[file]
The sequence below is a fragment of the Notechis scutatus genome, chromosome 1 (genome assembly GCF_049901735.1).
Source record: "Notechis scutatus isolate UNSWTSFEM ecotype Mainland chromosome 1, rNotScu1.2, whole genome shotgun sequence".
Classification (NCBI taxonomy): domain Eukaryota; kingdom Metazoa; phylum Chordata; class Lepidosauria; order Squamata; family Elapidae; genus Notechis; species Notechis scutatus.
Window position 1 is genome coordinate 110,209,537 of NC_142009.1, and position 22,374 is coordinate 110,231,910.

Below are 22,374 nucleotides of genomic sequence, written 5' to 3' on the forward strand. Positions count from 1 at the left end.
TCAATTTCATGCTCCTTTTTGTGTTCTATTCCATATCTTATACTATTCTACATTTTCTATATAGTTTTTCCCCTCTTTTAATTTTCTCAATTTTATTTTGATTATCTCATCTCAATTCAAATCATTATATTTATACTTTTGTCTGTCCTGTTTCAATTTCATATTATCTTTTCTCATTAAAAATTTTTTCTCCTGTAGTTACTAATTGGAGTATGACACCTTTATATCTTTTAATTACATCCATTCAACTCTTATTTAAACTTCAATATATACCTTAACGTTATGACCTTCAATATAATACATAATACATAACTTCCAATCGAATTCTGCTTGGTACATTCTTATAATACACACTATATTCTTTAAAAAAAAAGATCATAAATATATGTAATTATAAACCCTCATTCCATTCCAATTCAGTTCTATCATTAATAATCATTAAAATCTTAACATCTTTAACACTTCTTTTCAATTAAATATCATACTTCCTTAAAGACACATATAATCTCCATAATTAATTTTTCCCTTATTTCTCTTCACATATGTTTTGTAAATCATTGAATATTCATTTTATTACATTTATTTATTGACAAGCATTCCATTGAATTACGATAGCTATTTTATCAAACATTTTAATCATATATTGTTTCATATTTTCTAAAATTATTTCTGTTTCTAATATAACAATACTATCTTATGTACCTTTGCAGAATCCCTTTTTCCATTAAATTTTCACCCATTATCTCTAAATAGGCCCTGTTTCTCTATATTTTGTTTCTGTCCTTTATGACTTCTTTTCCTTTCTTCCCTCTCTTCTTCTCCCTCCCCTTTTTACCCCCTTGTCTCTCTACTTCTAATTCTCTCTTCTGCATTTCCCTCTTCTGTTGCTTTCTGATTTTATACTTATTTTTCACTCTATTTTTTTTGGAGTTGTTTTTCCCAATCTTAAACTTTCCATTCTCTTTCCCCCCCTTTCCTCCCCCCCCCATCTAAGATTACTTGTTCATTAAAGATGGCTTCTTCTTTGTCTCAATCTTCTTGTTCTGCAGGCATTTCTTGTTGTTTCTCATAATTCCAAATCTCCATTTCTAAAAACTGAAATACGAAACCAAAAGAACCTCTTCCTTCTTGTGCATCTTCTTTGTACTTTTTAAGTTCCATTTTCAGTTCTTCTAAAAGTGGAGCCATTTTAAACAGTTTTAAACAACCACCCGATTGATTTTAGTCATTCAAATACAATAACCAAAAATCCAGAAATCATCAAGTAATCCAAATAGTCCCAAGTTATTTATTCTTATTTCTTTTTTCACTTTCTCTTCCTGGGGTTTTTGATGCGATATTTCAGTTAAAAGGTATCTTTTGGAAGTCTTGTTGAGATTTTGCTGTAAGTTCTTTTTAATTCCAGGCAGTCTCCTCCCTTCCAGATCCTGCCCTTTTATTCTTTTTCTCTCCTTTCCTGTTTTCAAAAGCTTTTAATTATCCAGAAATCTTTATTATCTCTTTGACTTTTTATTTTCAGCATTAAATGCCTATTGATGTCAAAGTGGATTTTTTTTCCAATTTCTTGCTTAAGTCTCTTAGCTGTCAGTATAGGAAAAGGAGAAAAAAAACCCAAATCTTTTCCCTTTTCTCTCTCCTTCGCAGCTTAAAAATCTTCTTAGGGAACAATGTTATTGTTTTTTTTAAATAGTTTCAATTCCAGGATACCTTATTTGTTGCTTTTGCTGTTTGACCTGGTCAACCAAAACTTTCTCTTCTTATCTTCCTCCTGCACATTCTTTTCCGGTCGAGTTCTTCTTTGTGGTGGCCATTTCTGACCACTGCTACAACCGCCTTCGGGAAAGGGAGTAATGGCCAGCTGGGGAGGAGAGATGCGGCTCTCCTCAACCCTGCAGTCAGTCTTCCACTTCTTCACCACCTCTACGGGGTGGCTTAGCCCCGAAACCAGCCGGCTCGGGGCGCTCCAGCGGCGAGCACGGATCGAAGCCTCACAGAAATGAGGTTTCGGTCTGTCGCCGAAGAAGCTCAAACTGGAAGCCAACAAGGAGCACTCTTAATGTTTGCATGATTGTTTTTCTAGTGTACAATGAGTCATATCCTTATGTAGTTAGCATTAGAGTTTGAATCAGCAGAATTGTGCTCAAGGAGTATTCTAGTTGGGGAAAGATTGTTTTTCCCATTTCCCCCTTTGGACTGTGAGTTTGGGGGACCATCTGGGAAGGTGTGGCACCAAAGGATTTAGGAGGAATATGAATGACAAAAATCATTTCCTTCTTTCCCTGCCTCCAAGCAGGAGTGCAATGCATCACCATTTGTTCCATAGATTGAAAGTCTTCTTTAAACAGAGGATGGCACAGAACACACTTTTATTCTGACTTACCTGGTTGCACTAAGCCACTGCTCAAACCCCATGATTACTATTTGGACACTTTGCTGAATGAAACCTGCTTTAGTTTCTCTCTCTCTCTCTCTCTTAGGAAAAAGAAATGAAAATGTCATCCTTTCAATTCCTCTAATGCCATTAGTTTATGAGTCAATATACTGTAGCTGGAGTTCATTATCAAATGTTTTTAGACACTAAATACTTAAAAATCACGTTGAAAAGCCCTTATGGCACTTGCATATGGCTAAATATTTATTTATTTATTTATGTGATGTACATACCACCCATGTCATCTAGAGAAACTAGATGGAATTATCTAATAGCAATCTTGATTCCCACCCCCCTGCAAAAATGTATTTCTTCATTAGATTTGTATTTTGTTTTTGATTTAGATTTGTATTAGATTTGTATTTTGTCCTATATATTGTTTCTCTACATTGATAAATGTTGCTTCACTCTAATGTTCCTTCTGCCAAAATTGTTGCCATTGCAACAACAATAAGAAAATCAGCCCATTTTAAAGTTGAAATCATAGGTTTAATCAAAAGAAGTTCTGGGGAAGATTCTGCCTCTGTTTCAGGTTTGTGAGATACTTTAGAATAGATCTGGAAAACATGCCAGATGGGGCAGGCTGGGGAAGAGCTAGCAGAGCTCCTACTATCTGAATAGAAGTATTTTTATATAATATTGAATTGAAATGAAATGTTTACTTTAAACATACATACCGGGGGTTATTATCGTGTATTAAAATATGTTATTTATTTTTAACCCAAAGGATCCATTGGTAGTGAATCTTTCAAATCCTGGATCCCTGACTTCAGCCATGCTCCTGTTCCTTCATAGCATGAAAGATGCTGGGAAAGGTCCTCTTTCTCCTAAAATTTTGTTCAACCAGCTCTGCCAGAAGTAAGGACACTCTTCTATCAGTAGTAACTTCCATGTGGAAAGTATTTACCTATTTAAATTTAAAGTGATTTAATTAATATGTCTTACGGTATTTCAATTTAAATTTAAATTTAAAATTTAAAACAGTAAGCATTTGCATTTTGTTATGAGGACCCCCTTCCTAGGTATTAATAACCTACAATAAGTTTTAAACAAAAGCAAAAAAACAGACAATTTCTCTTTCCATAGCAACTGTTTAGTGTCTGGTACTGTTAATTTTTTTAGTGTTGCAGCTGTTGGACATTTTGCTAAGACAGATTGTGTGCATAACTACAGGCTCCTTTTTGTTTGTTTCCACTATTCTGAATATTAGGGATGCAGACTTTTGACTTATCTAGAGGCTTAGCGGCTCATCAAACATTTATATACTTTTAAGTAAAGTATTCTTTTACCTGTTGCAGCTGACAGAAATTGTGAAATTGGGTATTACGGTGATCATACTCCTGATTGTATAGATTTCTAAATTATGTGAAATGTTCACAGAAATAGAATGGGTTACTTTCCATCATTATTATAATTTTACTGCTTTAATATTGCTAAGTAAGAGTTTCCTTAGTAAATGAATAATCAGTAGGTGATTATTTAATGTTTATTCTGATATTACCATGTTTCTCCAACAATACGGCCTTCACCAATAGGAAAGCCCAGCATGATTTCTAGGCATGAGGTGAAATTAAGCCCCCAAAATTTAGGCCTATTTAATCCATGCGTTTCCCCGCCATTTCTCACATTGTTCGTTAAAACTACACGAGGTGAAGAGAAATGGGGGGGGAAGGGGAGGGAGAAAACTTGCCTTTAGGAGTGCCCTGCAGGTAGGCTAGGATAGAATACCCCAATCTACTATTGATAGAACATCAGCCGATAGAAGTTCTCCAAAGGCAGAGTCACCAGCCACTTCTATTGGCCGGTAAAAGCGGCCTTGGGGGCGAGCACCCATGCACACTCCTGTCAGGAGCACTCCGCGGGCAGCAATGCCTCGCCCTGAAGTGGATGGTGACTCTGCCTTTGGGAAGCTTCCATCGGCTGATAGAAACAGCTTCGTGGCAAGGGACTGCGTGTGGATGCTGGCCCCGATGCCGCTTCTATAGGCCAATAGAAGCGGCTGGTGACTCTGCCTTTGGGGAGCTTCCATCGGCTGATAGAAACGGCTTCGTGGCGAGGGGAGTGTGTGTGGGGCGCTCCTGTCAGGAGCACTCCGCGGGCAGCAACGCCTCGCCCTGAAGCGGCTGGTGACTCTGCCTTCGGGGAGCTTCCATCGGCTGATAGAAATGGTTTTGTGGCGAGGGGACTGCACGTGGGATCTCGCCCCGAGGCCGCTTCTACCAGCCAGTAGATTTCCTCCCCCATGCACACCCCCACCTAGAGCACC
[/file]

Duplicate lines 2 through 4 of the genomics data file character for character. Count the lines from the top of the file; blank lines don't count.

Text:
Source record: "Notechis scutatus isolate UNSWTSFEM ecotype Mainland chromosome 1, rNotScu1.2, whole genome shotgun sequence".
Classification (NCBI taxonomy): domain Eukaryota; kingdom Metazoa; phylum Chordata; class Lepidosauria; order Squamata; family Elapidae; genus Notechis; species Notechis scutatus.
Window position 1 is genome coordinate 110,209,537 of NC_142009.1, and position 22,374 is coordinate 110,231,910.